Manulife has joined the expanding list of Canadian financial services companies betting on biometrics to boost security.
The company said Tuesday that customers can now use their own voices to authenticate their identities when calling into Manulife call centres. By following a one-time prompt to say the phrase “At Manulife my voice is my password” into the phone three times, customers can provide a voiceprint that will be used to verify their identity in subsequent phone interactions with the company.
“It’s more secure because this technology can recognize more than 100 unique characteristics (in each person’s voice). So it’s almost like a fingerprint,” Manulife’s president and CEO Marianne Harris told a Toronto news conference.
The new system will replace passwords, PINs and personal verification questions (like the now traditional gems about your mother’s maiden name or first childhood pet). Hackers can often crack those security codes by scouring the user’s data on sites like Facebook, or dupe them into disclosing the codes through social engineering trickery, said Robert Weideman, executive vice-president and general manager at Nuance Communications, the U.S.-based maker of Manulife’s voice biometrics technology. A person’s voice is extremely difficult to replicate, however, he added.
Voice biometrics can now also be used by Manulife’s retail advisors, who call the company to obtain product information, place new business or check on existing business on customers’ behalf. Authenticating identity this way saves time for Manulife’s customers, retail advisors and call centre staff.
“Manulife is able to eliminate four steps in the (customer) authentication process,” Harris said.
Research suggests the typical customer authentication process takes up to four minutes over the phone, Weideman said. Since Manulife call centres receive almost 28,000 phone queries per day, removing steps from that process can make the whole thing much more efficient.
Manulife has already seen a 50 per cent improvement in call routing since it phased the system into its phone service for banking customers six weeks ago, said Donna Carbell, senior VP of customer experience at Manulife.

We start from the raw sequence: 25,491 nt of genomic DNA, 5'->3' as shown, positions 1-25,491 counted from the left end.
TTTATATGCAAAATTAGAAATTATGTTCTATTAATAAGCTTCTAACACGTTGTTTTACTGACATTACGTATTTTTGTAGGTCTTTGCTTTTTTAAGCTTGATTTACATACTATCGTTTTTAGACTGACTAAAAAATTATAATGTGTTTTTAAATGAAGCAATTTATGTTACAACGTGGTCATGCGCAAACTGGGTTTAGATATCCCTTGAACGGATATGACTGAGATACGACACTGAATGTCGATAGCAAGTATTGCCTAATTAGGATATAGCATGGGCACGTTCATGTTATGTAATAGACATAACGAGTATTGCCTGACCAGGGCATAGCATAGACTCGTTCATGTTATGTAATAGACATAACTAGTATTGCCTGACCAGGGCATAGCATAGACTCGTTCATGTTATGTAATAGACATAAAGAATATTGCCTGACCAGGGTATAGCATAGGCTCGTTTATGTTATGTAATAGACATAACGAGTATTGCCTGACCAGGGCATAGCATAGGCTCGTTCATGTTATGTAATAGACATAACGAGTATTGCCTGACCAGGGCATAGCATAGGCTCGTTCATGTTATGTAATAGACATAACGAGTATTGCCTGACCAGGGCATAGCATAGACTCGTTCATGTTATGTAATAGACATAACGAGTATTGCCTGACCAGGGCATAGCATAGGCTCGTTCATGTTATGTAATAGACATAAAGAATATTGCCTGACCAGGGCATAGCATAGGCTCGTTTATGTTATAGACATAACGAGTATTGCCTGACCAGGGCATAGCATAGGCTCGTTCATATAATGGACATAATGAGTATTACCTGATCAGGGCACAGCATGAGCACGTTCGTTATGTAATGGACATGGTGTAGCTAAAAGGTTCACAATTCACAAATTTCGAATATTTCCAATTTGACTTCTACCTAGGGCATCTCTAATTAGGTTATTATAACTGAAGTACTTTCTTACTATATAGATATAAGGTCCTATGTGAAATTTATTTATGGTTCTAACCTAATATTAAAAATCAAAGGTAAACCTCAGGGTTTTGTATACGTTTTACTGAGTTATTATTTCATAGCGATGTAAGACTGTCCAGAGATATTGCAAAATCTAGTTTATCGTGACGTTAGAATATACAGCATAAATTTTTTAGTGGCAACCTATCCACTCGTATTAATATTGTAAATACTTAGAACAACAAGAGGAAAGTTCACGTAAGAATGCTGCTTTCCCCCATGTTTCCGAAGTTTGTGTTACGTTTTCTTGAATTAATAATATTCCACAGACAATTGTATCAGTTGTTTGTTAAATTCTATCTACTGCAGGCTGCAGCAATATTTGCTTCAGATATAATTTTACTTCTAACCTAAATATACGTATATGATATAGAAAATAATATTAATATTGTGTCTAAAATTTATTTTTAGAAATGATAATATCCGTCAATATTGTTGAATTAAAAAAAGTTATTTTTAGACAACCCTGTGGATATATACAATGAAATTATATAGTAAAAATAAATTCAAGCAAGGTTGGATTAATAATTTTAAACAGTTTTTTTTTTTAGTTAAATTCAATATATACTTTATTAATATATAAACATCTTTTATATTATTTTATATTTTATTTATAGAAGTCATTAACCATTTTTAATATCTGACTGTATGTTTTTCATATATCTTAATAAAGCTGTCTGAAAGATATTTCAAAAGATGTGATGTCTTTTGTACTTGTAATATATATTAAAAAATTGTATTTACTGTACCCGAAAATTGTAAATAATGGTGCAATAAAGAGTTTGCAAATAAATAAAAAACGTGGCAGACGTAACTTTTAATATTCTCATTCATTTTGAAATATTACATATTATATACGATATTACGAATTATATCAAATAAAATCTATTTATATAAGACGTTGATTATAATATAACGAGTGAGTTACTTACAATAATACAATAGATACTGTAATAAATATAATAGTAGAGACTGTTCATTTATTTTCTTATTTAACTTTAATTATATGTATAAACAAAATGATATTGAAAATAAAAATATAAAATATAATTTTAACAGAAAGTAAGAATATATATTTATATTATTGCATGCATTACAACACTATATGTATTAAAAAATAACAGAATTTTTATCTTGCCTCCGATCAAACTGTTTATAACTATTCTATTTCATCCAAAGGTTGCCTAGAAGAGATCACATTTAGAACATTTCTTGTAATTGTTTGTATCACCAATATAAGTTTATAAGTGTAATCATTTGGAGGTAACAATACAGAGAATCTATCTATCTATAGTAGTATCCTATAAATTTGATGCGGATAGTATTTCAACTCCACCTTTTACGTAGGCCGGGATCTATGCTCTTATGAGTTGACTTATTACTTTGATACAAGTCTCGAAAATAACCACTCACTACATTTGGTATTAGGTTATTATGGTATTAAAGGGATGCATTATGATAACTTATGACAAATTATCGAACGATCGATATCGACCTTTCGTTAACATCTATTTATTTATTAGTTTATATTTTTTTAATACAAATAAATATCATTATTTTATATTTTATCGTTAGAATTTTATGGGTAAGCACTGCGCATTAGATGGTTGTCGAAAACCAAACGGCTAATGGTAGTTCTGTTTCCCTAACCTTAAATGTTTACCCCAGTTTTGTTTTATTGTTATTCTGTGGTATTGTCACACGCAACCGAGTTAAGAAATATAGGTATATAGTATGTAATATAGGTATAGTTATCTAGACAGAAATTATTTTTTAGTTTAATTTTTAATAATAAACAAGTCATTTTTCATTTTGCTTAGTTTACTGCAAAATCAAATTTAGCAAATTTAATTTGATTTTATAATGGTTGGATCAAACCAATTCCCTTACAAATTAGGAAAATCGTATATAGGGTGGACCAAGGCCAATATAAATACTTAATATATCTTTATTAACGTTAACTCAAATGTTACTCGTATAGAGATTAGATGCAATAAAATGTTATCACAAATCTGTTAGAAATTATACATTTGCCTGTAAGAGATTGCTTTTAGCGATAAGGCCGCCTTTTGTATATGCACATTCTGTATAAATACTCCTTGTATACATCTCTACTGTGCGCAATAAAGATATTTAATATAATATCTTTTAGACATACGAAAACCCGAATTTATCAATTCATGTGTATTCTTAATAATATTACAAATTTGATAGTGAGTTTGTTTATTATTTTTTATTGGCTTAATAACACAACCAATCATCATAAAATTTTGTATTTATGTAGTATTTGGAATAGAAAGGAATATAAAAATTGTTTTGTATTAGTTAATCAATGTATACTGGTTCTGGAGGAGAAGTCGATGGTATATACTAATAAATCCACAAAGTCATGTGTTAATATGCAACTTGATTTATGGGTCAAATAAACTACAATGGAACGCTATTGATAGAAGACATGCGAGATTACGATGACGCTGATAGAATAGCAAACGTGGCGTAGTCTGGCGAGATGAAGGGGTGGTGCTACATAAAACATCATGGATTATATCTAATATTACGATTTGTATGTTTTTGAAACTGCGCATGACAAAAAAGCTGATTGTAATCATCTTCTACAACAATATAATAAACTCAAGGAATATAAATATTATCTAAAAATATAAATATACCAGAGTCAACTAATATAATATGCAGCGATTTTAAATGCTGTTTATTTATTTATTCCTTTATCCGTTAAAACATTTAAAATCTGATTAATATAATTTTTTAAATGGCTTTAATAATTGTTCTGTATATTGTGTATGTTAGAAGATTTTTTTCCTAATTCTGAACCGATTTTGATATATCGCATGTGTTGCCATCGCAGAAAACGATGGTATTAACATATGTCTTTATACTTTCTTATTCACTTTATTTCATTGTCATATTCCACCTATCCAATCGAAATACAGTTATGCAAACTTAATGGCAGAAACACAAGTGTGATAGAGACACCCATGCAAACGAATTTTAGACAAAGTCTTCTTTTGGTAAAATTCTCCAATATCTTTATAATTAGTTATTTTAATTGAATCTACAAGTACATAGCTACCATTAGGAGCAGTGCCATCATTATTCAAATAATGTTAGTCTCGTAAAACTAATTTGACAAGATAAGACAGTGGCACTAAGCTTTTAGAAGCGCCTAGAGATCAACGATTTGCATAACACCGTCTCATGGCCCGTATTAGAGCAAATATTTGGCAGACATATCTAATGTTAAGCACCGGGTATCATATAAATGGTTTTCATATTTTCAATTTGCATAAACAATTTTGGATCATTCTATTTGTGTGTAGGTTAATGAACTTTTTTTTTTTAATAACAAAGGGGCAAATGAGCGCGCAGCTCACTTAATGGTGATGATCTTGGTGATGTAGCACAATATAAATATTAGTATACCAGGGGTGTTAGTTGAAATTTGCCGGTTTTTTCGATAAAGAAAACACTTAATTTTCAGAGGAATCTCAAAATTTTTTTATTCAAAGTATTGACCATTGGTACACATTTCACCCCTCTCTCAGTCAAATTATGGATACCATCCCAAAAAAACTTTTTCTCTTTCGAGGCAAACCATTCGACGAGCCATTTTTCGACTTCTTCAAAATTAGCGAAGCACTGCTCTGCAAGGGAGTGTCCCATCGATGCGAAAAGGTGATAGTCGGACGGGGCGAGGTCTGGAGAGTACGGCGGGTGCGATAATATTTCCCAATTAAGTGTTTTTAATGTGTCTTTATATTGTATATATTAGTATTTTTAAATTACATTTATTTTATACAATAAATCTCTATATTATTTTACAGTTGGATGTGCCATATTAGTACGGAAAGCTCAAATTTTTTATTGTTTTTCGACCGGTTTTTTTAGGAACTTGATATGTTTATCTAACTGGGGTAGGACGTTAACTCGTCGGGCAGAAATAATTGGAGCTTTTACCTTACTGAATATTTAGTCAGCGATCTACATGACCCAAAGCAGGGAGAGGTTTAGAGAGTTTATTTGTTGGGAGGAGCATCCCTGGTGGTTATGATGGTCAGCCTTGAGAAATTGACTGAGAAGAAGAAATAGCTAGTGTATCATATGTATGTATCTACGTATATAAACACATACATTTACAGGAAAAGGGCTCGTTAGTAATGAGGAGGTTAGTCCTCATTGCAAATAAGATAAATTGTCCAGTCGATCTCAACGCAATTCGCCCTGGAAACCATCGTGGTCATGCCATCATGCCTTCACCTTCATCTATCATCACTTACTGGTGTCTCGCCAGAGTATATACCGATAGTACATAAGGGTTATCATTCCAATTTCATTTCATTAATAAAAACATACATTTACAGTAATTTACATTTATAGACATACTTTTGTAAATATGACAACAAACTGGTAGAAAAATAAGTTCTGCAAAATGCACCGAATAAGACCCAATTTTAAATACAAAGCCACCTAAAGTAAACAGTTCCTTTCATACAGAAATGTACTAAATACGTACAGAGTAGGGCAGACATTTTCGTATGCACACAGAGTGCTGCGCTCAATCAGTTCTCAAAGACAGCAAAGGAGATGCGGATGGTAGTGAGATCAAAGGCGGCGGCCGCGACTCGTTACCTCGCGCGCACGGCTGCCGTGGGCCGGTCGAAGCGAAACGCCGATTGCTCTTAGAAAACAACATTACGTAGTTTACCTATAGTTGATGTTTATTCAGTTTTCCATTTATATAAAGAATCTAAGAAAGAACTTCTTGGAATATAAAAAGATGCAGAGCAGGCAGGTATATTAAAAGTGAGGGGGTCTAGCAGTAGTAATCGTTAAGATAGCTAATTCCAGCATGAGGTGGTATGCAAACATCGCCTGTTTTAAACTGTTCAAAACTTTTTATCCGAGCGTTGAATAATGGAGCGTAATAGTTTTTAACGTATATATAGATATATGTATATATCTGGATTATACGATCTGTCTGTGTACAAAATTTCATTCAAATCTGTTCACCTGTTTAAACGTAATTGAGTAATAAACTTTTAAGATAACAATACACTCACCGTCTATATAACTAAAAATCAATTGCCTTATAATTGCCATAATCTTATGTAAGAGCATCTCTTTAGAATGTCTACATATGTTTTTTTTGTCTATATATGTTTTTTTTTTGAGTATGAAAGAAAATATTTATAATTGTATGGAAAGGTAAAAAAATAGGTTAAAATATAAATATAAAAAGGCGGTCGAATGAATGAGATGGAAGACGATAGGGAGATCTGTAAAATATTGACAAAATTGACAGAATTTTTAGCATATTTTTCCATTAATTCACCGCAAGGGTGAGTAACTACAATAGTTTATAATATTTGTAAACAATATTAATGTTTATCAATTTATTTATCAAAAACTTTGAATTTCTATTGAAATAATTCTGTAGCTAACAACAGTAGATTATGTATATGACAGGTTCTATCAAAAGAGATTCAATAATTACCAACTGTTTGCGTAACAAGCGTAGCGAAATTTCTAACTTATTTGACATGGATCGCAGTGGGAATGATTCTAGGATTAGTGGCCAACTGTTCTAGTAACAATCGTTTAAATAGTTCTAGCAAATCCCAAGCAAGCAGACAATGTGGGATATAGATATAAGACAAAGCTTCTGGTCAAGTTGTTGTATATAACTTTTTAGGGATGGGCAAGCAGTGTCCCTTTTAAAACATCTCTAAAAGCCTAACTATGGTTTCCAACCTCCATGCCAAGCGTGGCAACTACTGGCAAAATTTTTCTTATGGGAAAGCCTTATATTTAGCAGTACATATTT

Along with voice biometrics, the company is also introducing Nuance’s natural language understanding (NLU) application, which recognizes natural conversation patterns instead of just specifically pre-programmed words or phrases. Manulife said it’s the first company in Canada – in any industry – to introduce voice biometrics as well as NLU in both English and French within a single interactive voice response system.
The new changes to its phone service follow Manulife’s use of predictive analytics in the underwriting process of its term insurance division.
“Customers can now get (online term insurance) applications approved within 24 hours in most cases” due to the analytics software, Harris said.
In a forecast released last week, Infiniti Research predicted the global market for biometrics in the banking, financial services and insurance sector will see a compound annual growth rate of 21.83 per cent between 2015 and 2019.
Many Canadian financial institutions are turning to mobile apps, analytics and biometrics to cater to customer demands for an experience that is secure, convenient, efficient and personalized.
TD started offering biometric voice authentication to clients of its Waterhouse investment division back in 2008. TD and RBC have both pilot tested the biometric wristband from Toronto-based Nymi as an authentication system for MasterCard credit cards. Last fall, Scotiabank’s Tangerine unit added fingerprint biometrics and voice command capabilities to its mobile app.